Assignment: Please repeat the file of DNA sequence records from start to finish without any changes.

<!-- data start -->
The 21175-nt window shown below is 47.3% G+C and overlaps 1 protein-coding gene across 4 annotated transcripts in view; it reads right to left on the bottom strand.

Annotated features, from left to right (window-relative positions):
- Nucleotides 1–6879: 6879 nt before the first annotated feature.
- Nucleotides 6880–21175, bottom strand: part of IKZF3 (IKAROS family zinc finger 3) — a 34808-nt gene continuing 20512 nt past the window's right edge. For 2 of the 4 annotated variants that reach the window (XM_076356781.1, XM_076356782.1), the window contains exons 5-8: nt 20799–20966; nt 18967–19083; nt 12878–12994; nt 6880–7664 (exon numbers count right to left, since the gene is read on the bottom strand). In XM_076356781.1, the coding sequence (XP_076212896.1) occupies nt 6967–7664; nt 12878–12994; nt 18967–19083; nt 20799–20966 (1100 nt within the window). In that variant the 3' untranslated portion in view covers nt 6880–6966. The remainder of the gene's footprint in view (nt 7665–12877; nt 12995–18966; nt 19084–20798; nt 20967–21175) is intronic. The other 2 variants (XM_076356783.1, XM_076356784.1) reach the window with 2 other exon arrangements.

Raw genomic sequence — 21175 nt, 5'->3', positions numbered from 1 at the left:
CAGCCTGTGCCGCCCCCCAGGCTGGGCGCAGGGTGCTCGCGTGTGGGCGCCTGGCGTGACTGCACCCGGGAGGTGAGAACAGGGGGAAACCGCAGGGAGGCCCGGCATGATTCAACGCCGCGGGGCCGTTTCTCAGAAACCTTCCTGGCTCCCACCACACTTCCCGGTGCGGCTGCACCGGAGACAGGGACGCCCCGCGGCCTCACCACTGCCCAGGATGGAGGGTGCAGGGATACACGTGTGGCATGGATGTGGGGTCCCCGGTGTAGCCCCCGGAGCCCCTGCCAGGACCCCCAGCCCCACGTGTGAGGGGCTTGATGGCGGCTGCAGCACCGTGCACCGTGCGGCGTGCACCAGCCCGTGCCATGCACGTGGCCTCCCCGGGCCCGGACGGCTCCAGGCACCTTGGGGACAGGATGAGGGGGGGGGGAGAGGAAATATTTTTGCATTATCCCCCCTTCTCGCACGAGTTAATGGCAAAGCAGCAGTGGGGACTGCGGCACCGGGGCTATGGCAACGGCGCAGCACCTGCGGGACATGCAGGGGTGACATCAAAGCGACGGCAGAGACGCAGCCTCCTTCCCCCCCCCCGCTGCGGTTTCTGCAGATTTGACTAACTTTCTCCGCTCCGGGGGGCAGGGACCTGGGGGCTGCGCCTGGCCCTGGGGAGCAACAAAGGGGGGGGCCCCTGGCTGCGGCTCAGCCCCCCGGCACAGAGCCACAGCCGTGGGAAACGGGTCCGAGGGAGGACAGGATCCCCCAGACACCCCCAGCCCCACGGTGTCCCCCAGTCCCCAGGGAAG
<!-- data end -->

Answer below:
The 21175-nt window shown below is 47.3% G+C and overlaps 1 protein-coding gene across 4 annotated transcripts in view; it reads right to left on the bottom strand.

Annotated features, from left to right (window-relative positions):
- Nucleotides 1–6879: 6879 nt before the first annotated feature.
- Nucleotides 6880–21175, bottom strand: part of IKZF3 (IKAROS family zinc finger 3) — a 34808-nt gene continuing 20512 nt past the window's right edge. For 2 of the 4 annotated variants that reach the window (XM_076356781.1, XM_076356782.1), the window contains exons 5-8: nt 20799–20966; nt 18967–19083; nt 12878–12994; nt 6880–7664 (exon numbers count right to left, since the gene is read on the bottom strand). In XM_076356781.1, the coding sequence (XP_076212896.1) occupies nt 6967–7664; nt 12878–12994; nt 18967–19083; nt 20799–20966 (1100 nt within the window). In that variant the 3' untranslated portion in view covers nt 6880–6966. The remainder of the gene's footprint in view (nt 7665–12877; nt 12995–18966; nt 19084–20798; nt 20967–21175) is intronic. The other 2 variants (XM_076356783.1, XM_076356784.1) reach the window with 2 other exon arrangements.

Raw genomic sequence — 21175 nt, 5'->3', positions numbered from 1 at the left:
CAGCCTGTGCCGCCCCCCAGGCTGGGCGCAGGGTGCTCGCGTGTGGGCGCCTGGCGTGACTGCACCCGGGAGGTGAGAACAGGGGGAAACCGCAGGGAGGCCCGGCATGATTCAACGCCGCGGGGCCGTTTCTCAGAAACCTTCCTGGCTCCCACCACACTTCCCGGTGCGGCTGCACCGGAGACAGGGACGCCCCGCGGCCTCACCACTGCCCAGGATGGAGGGTGCAGGGATACACGTGTGGCATGGATGTGGGGTCCCCGGTGTAGCCCCCGGAGCCCCTGCCAGGACCCCCAGCCCCACGTGTGAGGGGCTTGATGGCGGCTGCAGCACCGTGCACCGTGCGGCGTGCACCAGCCCGTGCCATGCACGTGGCCTCCCCGGGCCCGGACGGCTCCAGGCACCTTGGGGACAGGATGAGGGGGGGGGGAGAGGAAATATTTTTGCATTATCCCCCCTTCTCGCACGAGTTAATGGCAAAGCAGCAGTGGGGACTGCGGCACCGGGGCTATGGCAACGGCGCAGCACCTGCGGGACATGCAGGGGTGACATCAAAGCGACGGCAGAGACGCAGCCTCCTTCCCCCCCCCCGCTGCGGTTTCTGCAGATTTGACTAACTTTCTCCGCTCCGGGGGGCAGGGACCTGGGGGCTGCGCCTGGCCCTGGGGAGCAACAAAGGGGGGGGCCCCTGGCTGCGGCTCAGCCCCCCGGCACAGAGCCACAGCCGTGGGAAACGGGTCCGAGGGAGGACAGGATCCCCCAGACACCCCCAGCCCCACGGTGTCCCCCAGTCCCCAGGGAAG